The UK’s Information Commissioner’s Office (ICO) and the Office of the Australian Information Commissioner (OAIC) opened a joint investigation into the personal information handling practices of Clearview AI Inc in July 2020.
The investigation focused on the company’s use of data scraped from the internet and the use of biometrics for facial recognition.
The ICO and OAIC worked together on the evidence-gathering stage of the investigation. As both data protection authorities operate under their own country’s legislation, any outcomes are considered separately. Each authority has also been looking separately at their respective police forces’ use of the technology.
The joint investigation has finished and the ICO is considering its next steps and any formal regulatory action that may be appropriate under the UK data protection laws.
The OAIC today released its determination into Clearview AI which is published on the OAIC website.
Elizabeth Denham, Information Commissioner said:
“Our digital world is international and so our regulatory work must be international too, particularly where we are looking to anticipate, interpret and influence developments in tech for the global good.
“That doesn’t mean sharing the same laws or approaches, but on finding ways for our different approaches to work side by side and to co-ordinate and share the regulatory challenge where technologies impact our citizens across international borders. This helps minimise the burden on data protection authorities and those they regulate. That is what we were able to achieve in this case, and the result is an investigation that will protect consumers in both the UK and Australia.”
Australian Information Commissioner and Privacy Commissioner Angelene Falk said:
“The joint investigation with the ICO has been highly valuable and demonstrates the benefits of data protection regulators collaborating to support effective and proactive regulation.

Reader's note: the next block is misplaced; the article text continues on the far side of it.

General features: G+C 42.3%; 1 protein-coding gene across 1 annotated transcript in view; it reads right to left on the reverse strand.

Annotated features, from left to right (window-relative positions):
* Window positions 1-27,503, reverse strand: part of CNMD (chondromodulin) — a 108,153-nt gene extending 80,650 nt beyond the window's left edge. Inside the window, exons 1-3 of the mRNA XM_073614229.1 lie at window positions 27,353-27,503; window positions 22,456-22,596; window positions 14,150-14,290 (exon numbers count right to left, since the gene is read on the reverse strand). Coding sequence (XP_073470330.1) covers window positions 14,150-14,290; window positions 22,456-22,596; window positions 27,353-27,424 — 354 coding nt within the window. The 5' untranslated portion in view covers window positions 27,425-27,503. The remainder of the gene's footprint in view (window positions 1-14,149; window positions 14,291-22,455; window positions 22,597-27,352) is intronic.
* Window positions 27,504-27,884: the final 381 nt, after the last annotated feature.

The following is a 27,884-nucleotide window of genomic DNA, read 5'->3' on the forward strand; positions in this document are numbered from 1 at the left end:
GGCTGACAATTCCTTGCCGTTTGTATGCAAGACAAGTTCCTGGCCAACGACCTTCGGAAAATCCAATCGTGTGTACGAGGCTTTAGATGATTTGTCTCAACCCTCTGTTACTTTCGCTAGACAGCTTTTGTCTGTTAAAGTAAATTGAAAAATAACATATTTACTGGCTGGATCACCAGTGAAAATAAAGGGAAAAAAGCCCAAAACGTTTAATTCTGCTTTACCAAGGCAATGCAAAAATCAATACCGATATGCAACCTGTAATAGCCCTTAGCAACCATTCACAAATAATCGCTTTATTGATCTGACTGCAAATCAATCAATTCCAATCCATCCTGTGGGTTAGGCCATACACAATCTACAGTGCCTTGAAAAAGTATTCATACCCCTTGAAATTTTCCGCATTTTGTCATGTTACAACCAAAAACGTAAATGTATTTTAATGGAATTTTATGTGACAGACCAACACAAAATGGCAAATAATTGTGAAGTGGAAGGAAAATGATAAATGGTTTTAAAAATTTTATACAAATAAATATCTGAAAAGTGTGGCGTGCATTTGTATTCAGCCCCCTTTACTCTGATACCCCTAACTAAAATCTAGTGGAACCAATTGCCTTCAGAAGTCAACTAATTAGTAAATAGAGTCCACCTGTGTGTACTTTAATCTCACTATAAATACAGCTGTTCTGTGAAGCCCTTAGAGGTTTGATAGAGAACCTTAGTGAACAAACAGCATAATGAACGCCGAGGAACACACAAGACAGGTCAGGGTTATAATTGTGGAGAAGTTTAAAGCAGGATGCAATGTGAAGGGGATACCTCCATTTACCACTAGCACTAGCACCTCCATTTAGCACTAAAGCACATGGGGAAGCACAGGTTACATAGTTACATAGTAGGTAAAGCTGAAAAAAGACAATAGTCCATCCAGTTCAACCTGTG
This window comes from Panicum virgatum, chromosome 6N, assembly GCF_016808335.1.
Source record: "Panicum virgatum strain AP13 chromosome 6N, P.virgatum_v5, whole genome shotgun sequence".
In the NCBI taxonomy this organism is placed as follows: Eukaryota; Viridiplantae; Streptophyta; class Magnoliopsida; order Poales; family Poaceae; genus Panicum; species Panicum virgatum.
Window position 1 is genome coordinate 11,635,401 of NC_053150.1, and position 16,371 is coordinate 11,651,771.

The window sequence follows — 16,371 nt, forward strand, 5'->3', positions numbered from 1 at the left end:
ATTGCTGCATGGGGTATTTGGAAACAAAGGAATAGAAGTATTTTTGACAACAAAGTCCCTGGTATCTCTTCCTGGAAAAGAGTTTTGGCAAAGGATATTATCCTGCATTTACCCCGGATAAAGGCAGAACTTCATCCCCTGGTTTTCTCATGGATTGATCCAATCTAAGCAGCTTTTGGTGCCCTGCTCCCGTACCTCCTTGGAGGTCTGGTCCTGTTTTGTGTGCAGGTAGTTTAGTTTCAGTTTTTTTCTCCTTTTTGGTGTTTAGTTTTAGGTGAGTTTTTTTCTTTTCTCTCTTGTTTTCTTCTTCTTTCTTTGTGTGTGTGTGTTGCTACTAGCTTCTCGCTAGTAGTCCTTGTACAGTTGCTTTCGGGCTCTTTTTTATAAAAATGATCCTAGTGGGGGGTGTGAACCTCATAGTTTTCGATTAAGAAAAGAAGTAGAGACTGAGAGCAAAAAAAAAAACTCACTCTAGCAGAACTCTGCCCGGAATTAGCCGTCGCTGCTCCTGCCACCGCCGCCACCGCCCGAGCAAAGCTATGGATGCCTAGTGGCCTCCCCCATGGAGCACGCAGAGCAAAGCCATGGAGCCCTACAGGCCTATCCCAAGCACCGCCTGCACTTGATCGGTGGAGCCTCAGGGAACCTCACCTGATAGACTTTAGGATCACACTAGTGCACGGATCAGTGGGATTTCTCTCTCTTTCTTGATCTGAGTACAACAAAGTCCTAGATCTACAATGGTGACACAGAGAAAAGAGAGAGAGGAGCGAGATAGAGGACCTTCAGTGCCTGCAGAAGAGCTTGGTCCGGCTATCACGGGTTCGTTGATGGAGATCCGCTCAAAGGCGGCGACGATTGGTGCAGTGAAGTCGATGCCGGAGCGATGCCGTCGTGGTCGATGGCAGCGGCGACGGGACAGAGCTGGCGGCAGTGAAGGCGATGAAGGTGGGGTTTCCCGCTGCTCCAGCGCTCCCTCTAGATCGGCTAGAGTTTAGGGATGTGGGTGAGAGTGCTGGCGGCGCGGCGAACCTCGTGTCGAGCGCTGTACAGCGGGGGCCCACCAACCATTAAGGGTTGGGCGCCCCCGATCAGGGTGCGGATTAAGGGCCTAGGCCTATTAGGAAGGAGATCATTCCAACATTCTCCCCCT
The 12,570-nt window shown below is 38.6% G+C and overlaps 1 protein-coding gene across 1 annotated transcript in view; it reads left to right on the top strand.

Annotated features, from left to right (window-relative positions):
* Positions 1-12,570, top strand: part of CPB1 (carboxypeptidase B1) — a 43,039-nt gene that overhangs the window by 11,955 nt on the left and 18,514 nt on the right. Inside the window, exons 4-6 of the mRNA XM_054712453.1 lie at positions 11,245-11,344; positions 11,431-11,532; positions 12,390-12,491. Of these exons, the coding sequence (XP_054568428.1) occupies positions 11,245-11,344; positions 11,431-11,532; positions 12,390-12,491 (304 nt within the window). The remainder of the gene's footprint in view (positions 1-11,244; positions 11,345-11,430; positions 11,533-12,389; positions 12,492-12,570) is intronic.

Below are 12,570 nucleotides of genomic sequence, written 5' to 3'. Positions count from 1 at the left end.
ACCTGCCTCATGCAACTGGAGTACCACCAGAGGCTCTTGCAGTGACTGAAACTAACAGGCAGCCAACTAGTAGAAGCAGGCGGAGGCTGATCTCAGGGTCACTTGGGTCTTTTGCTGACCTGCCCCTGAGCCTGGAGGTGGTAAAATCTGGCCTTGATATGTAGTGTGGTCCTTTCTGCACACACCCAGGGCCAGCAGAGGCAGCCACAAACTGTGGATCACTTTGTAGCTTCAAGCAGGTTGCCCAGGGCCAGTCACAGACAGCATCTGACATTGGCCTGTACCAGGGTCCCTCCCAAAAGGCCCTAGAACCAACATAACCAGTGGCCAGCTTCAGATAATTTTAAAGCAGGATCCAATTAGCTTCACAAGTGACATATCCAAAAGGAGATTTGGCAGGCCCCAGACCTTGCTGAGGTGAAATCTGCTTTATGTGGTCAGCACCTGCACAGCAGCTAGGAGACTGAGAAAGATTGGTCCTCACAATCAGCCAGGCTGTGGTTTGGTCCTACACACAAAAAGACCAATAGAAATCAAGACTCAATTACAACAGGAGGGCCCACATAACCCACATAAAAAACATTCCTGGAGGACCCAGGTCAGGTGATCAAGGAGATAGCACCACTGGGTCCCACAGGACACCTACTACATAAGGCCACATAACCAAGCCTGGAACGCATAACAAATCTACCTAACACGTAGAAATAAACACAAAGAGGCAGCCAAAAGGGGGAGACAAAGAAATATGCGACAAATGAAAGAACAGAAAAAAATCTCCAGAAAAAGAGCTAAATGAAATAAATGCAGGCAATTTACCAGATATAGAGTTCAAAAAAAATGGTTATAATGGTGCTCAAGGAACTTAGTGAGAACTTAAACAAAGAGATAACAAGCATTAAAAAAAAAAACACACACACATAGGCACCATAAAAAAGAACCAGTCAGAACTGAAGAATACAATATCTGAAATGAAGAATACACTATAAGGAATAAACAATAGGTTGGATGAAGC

“The issues raised by Clearview AI’s business practices presented novel concerns in a number of jurisdictions. By partnering together, the OAIC and ICO have been able to contribute to an international position, and shape our global regulatory environment.”
- Clearview’s facial recognition app allows users to upload a photo of an individual’s face and match it to photos of that person’s face collected from the internet. It then links to where the photos appeared. The system is reported to include a database of more than three billion images that Clearview claims to have taken or ‘scraped’ from various social media platforms and other websites.
- The ICO is the UK’s independent regulator for data protection and information rights law, upholding information rights in the public interest, promoting openness by public bodies and data privacy for individuals.
- The OAIC regulates the Australian Privacy Act 1988, which applies to most Australian Government agencies and organisations with an annual turnover of more than AU$3 million, as well as those that trade in personal information. The investigation follows preliminary inquiries with Clearview AI.
- The joint investigation was conducted in accordance with the Australian Privacy Act and the UK Data Protection Act 2018. It was also conducted under the Global Privacy Assembly's Global Cross Border Enforcement Cooperation Arrangement and the MOU between the ICO and the OAIC.